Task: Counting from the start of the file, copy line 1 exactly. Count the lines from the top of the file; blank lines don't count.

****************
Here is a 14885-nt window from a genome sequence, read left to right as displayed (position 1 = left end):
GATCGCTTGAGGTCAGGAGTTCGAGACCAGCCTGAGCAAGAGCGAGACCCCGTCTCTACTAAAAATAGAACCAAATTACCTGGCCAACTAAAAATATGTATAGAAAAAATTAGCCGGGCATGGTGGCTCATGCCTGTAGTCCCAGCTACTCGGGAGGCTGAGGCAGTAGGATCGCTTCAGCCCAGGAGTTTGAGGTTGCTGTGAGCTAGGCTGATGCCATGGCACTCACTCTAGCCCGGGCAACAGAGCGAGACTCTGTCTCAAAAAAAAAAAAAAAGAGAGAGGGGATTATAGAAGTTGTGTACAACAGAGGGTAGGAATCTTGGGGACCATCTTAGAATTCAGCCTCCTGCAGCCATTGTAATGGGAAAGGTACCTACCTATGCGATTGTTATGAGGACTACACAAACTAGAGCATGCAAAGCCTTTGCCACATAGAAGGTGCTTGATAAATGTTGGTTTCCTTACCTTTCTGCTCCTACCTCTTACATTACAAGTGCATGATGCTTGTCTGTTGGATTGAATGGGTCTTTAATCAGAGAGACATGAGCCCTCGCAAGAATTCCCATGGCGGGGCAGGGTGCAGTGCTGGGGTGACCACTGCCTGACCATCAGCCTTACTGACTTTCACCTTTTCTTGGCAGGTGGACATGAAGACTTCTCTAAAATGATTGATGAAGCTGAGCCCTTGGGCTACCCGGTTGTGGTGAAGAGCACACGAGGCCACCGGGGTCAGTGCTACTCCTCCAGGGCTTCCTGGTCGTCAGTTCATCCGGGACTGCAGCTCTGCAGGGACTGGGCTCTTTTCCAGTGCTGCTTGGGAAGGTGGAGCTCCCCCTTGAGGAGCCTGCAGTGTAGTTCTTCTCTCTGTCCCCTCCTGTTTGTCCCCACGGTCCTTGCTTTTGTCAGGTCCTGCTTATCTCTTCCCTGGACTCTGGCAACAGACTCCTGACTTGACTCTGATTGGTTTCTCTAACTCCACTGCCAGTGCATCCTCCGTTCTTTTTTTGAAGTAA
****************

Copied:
Here is a 14885-nt window from a genome sequence, read left to right as displayed (position 1 = left end):